Posts Tagged: UC ANR
Rachael Freeman Long treasures her memories as a graduate student in entomology at the University of California, Davis. She remembers eating fried grasshoppers at a party. "They're okay with a lot of spices!" She remembers watching Professor Harry H....
Rachael Long, UCCE farm advisor, leads a tour of her family farm in Yolo County in April of 2015. "Hedgerows are important for enhancing beneficial insects, including bees and natural enemies, for better biocontrol and crop pollination in adjacent field crops, with measurable economic benefits," she says. (Photo by Kathy Keatley Garvey)
When a house is a home... Take the case of a syrphid fly, aka hover fly or flower fly. It's a cold and windy day, and it's tucked in the folds of a rock purslane, Calandrinia grandiflora, in Vacaville, Calif.It's sipping nectar, and rotating its...
A syrphid fly, tucked in the folds of a rock purslane, Calandrinia grandiflora, sips nectar. (Photo by Kathy Keatley Garvey)
The syrphid fly rotates its body to gather more nectar glean more sun. (Photo by Kathy Keatley Garvey)
The syprhid is just about ready to take flight. (Photo by Kathy Keatley Garvey)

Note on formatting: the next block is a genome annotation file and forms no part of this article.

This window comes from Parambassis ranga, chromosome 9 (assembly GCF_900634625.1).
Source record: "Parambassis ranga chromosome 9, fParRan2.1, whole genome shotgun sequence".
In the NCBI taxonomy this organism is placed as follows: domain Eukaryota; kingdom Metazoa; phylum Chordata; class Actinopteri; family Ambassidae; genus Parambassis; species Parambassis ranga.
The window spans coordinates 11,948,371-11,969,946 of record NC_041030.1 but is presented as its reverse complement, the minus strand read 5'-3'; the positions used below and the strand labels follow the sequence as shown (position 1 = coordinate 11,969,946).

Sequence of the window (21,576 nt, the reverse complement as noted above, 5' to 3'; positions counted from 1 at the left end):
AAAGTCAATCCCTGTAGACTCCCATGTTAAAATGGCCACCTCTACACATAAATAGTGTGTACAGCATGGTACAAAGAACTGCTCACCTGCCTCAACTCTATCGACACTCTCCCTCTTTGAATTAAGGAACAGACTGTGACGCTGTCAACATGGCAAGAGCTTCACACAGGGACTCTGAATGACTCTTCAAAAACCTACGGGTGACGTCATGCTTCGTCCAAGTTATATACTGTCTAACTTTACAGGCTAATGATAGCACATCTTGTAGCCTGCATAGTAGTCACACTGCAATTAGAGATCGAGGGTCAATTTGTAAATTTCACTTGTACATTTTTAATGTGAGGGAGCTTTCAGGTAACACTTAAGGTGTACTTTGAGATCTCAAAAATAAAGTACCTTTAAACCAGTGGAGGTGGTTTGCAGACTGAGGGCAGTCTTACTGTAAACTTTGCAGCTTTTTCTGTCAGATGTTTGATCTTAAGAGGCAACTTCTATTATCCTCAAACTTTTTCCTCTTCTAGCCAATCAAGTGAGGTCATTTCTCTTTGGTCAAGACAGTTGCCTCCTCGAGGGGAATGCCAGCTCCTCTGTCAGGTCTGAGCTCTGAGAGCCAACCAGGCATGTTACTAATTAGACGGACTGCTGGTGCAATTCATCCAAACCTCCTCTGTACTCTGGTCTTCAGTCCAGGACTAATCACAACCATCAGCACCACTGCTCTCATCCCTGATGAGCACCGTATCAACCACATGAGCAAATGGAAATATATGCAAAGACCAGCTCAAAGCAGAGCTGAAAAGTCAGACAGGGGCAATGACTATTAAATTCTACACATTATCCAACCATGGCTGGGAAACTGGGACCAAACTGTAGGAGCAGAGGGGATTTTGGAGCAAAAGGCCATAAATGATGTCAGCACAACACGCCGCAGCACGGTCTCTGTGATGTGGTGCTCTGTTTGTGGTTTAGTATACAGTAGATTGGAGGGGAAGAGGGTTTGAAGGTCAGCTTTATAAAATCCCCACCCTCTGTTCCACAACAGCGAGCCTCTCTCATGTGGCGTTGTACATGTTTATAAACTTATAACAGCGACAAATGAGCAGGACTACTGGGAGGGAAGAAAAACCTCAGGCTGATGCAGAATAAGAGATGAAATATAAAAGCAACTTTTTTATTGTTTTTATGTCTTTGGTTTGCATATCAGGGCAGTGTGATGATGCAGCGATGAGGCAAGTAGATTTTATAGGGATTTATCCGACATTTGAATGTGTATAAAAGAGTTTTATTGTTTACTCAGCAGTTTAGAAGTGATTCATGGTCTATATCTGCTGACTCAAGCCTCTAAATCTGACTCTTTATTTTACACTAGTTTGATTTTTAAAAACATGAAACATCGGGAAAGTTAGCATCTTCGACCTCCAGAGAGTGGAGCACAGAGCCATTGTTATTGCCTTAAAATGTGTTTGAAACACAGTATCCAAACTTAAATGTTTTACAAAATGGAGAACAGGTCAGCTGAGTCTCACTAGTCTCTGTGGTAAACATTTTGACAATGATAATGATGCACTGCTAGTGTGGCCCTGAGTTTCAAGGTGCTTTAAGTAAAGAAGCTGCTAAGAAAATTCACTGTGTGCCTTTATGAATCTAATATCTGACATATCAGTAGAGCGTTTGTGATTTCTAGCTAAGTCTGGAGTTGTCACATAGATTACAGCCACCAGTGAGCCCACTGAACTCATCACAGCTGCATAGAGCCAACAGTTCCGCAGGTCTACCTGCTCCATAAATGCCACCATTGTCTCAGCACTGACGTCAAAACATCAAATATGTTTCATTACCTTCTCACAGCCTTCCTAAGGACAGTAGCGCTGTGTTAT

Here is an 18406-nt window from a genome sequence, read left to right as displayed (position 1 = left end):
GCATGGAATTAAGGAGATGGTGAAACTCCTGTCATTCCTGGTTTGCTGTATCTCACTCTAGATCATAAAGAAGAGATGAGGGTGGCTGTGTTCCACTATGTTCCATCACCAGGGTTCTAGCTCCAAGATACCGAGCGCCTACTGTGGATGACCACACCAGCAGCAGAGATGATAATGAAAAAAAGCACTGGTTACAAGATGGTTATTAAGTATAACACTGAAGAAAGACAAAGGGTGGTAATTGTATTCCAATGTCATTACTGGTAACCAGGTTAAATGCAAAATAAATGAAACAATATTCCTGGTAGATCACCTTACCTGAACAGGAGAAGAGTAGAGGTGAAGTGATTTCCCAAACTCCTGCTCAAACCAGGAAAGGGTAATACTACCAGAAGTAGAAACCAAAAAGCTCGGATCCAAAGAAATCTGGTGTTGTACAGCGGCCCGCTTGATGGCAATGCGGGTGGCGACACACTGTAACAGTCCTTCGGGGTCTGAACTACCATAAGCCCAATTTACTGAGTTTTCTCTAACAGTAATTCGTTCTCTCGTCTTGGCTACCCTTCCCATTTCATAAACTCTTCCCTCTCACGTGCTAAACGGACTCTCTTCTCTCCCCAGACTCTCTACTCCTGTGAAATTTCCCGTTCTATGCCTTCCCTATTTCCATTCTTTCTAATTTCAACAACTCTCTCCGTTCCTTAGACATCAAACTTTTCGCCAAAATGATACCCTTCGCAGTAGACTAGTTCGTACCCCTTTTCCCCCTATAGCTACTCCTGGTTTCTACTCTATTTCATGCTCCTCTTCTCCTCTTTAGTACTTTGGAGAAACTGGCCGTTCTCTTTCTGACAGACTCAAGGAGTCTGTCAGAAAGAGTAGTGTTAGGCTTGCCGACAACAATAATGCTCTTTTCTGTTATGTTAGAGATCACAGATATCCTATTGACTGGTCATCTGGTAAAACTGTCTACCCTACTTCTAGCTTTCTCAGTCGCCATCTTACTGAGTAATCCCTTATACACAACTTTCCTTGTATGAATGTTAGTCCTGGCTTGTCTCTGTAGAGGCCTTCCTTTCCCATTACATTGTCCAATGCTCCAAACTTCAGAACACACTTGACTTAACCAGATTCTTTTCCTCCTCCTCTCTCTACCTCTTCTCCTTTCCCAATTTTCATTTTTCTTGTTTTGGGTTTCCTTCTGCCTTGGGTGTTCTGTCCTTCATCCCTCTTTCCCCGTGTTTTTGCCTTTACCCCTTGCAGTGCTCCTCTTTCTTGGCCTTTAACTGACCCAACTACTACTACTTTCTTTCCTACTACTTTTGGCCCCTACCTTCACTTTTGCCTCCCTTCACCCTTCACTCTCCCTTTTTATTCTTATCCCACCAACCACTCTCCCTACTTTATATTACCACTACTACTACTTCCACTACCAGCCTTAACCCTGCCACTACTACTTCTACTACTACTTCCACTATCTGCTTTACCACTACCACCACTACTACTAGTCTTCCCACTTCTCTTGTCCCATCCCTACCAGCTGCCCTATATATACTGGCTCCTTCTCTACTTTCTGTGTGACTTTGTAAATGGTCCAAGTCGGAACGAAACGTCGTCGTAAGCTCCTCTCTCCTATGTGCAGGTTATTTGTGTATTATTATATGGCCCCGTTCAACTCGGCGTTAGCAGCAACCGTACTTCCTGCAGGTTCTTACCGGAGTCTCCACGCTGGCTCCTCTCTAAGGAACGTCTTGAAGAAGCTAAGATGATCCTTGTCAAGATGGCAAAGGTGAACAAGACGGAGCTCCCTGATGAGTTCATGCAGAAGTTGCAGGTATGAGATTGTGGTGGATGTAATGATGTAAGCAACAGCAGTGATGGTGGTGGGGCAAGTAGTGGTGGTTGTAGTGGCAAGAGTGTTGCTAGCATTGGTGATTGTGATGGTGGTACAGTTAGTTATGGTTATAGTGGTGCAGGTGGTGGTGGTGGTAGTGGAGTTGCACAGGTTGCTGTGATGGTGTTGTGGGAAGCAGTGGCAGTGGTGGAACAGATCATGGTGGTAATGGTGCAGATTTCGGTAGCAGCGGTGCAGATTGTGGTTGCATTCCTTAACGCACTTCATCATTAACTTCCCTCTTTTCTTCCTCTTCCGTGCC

So here's this male longhorned bee (Svastra) sipping a little nectar from a Mexican sunflower (Tithonia). As the late Mr. Rogers (1928-2003), star of the TV show, "Mister Rogers' Neighborhood," so often proclaimed: "It's a beautiful day in the...
A male Svastra dive-bombs another male on a Mexican sunflower (Tithonia). This image was taken with a fast shutter speed of 1/3200 of a second. (Photo by Kathy Keatley Garvey)
Following the dive-bombing, the male Svastra kept occupying the blossom. (Photo by Kathy Keatley Garvey)
Everybody loves bugs, right? Well, no, they don't. Some folks scream, smash them, or sprint away from them. Other folks--including yours truly--sprint toward them, not unlike firefighters racing into a burning building while everyone else is dashing...
A flameskimmer dragonfly, Libellula saturata, perches on a bamboo stake in Vacaville, Calif. Native to western North America, it belongs to the family Libellulidae. (Photo by Kathy Keatley Garvey)
Close-up of the flameskimmer dragonfly, also called a "firecracker skimmer." (Photo by Kathy Keatley Garvey)
Flameskimmer in flight as he heads back to his perch, a bamboo stake. (Photo by Kathy Keatley Garvey)
What's better than a yellow-faced bumble bee (Bombus vosnesenskii) on yellow mustard? Not much. Both are signs of early spring. Mustard is popping up all over, along with oxalyis and wild radish. The earth is warming. Spring is here. Get ready. In the...
A pollen-laded yellow-faced bumble bee, Bombus vosnesenskii, buzzes toward a mustard blossom. (Photo by Kathy Keatley Garvey)
Coming in for a landing! A yellow-faced bumble bee, Bombus vosnesenskii, lands on a mustard blossom. (Photo by Kathy Keatley Garvey)
It doesn't get any better than this. Yellow-faced bumble bee (Bombus vosnesenskii) lands on a mustard blossom. (Photo by Kathy Keatley Garvey)